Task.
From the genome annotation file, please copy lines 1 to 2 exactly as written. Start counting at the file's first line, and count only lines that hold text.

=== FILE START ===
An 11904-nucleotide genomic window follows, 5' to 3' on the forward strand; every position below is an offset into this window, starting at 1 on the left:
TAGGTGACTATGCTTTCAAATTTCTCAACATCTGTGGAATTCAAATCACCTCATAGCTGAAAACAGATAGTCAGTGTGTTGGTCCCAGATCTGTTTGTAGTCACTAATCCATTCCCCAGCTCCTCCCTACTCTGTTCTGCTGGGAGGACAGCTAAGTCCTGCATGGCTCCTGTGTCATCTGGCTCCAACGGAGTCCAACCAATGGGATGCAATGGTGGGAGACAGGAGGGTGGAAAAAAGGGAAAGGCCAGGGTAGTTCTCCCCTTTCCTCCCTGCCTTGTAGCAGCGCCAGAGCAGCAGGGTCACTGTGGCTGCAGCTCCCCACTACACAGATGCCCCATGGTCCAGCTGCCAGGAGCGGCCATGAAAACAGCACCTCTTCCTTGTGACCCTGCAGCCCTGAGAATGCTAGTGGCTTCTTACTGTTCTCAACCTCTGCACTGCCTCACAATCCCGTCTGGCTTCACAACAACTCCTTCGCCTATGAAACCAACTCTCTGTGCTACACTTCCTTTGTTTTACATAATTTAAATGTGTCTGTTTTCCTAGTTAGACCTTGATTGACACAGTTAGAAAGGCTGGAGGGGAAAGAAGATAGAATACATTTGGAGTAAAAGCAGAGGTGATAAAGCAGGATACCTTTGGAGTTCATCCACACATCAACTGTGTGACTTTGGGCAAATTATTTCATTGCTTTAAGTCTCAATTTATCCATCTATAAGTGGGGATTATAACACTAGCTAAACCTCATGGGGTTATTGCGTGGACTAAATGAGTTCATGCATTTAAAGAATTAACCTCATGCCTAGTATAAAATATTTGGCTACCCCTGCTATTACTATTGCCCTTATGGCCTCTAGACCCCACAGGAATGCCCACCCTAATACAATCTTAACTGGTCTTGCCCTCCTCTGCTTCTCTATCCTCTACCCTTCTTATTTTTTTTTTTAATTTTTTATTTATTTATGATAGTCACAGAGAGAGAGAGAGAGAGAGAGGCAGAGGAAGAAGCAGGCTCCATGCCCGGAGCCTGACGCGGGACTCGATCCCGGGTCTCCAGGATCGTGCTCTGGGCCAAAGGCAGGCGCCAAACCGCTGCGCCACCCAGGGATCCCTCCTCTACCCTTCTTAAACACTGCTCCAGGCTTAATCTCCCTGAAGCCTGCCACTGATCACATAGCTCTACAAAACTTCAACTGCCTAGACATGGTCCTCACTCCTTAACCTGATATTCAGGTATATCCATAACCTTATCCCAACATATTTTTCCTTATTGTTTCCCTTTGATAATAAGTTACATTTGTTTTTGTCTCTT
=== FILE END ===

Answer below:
An 11904-nucleotide genomic window follows, 5' to 3' on the forward strand; every position below is an offset into this window, starting at 1 on the left:
TAGGTGACTATGCTTTCAAATTTCTCAACATCTGTGGAATTCAAATCACCTCATAGCTGAAAACAGATAGTCAGTGTGTTGGTCCCAGATCTGTTTGTAGTCACTAATCCATTCCCCAGCTCCTCCCTACTCTGTTCTGCTGGGAGGACAGCTAAGTCCTGCATGGCTCCTGTGTCATCTGGCTCCAACGGAGTCCAACCAATGGGATGCAATGGTGGGAGACAGGAGGGTGGAAAAAAGGGAAAGGCCAGGGTAGTTCTCCCCTTTCCTCCCTGCCTTGTAGCAGCGCCAGAGCAGCAGGGTCACTGTGGCTGCAGCTCCCCACTACACAGATGCCCCATGGTCCAGCTGCCAGGAGCGGCCATGAAAACAGCACCTCTTCCTTGTGACCCTGCAGCCCTGAGAATGCTAGTGGCTTCTTACTGTTCTCAACCTCTGCACTGCCTCACAATCCCGTCTGGCTTCACAACAACTCCTTCGCCTATGAAACCAACTCTCTGTGCTACACTTCCTTTGTTTTACATAATTTAAATGTGTCTGTTTTCCTAGTTAGACCTTGATTGACACAGTTAGAAAGGCTGGAGGGGAAAGAAGATAGAATACATTTGGAGTAAAAGCAGAGGTGATAAAGCAGGATACCTTTGGAGTTCATCCACACATCAACTGTGTGACTTTGGGCAAATTATTTCATTGCTTTAAGTCTCAATTTATCCATCTATAAGTGGGGATTATAACACTAGCTAAACCTCATGGGGTTATTGCGTGGACTAAATGAGTTCATGCATTTAAAGAATTAACCTCATGCCTAGTATAAAATATTTGGCTACCCCTGCTATTACTATTGCCCTTATGGCCTCTAGACCCCACAGGAATGCCCACCCTAATACAATCTTAACTGGTCTTGCCCTCCTCTGCTTCTCTATCCTCTACCCTTCTTATTTTTTTTTTTAATTTTTTATTTATTTATGATAGTCACAGAGAGAGAGAGAGAGAGAGAGGCAGAGGAAGAAGCAGGCTCCATGCCCGGAGCCTGACGCGGGACTCGATCCCGGGTCTCCAGGATCGTGCTCTGGGCCAAAGGCAGGCGCCAAACCGCTGCGCCACCCAGGGATCCCTCCTCTACCCTTCTTAAACACTGCTCCAGGCTTAATCTCCCTGAAGCCTGCCACTGATCACATAGCTCTACAAAACTTCAACTGCCTAGACATGGTCCTCACTCCTTAACCTGATATTCAGGTATATCCATAACCTTATCCCAACATATTTTTCCTTATTGTTTCCCTTTGATAATAAGTTACATTTGTTTTTGTCTCTT